Email marketing is one of the most common areas where marketers employ personalization, and it makes sense why this is: personalized subject lines increase open rates 26%, and email marketing products make it easy to automate the process of filling in your customer’s name and other relevant details. However, the unfortunate side effect of how easy it is to personalize your recipient’s name and targeted information in an email is that it’s also easy to screw the personalization up. While it’s an understandable error, it’s also one of the quickest ways for your business to look like it doesn’t know what it’s doing when it comes to personalization, and this notion can spill over into their opinion about your products and services.
This is why conducting thorough testing of an email campaign is crucial. These personalization issues can be fixed by simply making a habit out of developing an internal test list and sending test emails to your internal team FIRST to identify any hiccups in your presentation. It’s a fast and easy way to cover your bases and goes a long way to protecting the size and sanctity of your mailing list.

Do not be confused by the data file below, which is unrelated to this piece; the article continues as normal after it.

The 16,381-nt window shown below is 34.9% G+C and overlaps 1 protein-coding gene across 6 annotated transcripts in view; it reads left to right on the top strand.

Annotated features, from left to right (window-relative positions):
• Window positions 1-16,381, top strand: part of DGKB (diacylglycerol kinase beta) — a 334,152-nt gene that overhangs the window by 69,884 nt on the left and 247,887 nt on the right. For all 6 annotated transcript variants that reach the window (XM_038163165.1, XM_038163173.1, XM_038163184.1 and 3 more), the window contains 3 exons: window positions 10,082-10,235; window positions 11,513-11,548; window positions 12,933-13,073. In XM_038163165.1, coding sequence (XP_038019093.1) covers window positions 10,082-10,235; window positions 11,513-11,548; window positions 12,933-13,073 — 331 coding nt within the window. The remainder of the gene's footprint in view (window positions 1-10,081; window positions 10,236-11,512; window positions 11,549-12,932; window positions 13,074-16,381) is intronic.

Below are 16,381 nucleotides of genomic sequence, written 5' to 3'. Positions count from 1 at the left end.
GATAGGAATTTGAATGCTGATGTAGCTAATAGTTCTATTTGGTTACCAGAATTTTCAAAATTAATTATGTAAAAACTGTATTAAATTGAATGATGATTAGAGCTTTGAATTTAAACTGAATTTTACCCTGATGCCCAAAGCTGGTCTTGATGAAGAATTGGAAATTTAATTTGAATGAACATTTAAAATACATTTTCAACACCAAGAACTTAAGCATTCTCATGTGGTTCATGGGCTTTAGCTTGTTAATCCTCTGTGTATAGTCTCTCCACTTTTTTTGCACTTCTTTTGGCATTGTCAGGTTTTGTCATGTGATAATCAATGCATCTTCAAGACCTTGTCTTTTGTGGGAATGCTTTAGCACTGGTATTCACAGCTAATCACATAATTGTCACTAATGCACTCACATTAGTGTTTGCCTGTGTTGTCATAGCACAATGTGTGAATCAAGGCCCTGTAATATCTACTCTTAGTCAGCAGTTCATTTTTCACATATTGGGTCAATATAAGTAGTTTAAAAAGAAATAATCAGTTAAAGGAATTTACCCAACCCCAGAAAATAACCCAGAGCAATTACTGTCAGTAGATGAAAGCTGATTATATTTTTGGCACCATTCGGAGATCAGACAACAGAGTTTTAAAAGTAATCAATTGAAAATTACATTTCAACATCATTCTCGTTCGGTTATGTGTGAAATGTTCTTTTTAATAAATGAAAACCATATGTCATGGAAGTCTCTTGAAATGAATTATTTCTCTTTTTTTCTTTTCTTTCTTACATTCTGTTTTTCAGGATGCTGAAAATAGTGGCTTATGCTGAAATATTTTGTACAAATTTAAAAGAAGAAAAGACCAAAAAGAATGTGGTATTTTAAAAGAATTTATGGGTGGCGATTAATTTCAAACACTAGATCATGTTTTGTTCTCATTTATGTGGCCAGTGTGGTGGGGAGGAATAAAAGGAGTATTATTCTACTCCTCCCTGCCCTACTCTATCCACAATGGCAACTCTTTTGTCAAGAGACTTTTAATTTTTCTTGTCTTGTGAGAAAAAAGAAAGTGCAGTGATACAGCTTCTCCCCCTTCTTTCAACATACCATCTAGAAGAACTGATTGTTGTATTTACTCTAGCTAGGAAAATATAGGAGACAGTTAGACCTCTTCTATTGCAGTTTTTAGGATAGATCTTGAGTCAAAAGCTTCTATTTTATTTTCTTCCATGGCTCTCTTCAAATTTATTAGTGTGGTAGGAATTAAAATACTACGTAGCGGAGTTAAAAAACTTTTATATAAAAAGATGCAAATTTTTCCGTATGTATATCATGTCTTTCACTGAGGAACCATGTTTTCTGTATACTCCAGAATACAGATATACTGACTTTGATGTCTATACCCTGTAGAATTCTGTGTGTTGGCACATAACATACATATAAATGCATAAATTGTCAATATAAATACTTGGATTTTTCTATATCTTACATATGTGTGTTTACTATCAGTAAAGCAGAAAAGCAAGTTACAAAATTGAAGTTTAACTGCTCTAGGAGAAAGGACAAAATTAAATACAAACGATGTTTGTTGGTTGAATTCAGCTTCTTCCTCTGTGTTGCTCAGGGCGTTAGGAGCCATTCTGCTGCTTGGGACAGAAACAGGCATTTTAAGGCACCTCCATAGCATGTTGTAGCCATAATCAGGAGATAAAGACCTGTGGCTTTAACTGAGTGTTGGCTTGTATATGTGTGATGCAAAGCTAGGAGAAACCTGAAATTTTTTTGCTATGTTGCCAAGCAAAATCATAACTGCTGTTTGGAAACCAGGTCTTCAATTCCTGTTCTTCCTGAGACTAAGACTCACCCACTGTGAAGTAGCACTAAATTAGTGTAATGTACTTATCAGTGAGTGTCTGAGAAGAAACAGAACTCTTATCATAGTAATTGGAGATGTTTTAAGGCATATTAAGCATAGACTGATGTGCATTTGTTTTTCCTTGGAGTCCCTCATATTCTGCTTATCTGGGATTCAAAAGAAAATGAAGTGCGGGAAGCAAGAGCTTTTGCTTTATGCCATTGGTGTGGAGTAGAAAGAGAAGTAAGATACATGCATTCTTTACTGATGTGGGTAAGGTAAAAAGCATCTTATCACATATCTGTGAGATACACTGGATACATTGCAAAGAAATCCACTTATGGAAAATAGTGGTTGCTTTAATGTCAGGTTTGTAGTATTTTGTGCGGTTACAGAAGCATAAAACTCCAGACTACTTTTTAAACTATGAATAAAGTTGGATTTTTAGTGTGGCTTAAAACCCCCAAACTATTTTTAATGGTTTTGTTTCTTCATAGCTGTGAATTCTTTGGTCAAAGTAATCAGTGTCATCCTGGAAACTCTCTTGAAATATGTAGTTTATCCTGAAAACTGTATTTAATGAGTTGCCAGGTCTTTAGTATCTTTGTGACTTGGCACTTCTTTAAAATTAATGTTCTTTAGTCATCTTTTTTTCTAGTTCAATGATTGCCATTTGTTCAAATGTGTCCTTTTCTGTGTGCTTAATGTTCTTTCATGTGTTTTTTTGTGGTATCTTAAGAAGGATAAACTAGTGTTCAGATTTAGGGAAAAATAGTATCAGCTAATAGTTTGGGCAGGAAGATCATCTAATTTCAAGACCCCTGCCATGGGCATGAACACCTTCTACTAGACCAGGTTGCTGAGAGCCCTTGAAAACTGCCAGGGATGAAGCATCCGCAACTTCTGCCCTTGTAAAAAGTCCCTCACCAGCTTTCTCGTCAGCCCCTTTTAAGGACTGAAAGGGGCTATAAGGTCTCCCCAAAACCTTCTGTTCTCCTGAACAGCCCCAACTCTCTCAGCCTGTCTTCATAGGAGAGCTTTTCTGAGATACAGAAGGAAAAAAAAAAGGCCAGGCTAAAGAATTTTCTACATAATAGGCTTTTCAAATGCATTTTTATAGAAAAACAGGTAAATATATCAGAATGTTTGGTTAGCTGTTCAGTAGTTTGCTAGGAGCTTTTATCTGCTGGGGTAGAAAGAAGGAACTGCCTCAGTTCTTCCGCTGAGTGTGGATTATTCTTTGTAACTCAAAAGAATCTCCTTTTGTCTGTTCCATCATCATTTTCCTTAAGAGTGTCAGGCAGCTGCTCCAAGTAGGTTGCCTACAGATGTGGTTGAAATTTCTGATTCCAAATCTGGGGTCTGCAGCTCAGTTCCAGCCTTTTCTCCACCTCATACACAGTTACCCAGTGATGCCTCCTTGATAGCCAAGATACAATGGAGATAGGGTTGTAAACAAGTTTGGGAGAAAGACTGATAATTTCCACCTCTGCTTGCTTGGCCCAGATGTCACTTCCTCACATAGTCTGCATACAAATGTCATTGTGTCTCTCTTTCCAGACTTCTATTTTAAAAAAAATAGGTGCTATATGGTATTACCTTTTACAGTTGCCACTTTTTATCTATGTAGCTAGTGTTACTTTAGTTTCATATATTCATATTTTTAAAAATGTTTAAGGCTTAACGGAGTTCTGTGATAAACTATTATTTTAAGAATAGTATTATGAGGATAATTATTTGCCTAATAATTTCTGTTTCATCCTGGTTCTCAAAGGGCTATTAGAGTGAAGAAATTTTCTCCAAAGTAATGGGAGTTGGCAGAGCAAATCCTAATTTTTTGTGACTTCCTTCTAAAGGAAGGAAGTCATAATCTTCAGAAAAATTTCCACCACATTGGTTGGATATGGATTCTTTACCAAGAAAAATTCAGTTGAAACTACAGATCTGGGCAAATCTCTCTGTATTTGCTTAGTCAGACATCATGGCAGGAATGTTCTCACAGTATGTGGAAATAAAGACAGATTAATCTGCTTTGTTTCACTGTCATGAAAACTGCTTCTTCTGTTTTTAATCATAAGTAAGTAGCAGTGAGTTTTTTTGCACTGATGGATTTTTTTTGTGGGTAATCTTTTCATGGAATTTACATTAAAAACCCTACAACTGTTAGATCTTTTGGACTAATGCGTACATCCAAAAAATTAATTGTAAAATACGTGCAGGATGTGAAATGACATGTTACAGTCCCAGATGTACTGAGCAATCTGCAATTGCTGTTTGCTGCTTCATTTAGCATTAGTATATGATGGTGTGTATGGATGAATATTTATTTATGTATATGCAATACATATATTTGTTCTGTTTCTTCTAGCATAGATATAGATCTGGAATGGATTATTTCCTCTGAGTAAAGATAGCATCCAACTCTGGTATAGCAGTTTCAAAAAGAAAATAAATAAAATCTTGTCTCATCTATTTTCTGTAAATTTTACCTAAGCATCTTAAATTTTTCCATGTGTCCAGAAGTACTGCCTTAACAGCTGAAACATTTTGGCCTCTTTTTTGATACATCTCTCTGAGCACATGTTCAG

2. Faulty Retargeting Efforts
Here’s an all-too-familiar scenario to mull over: on multiple occasions, you’ve visited the product page of an item you’re interested in, sadly noticed that it was out of stock, and moved on without thinking too much about it – until ads for the item started following you around for weeks or months after. Every time you have clicked on the ad in hopes that the item in question is finally available for purchase, you see that it is still out of stock.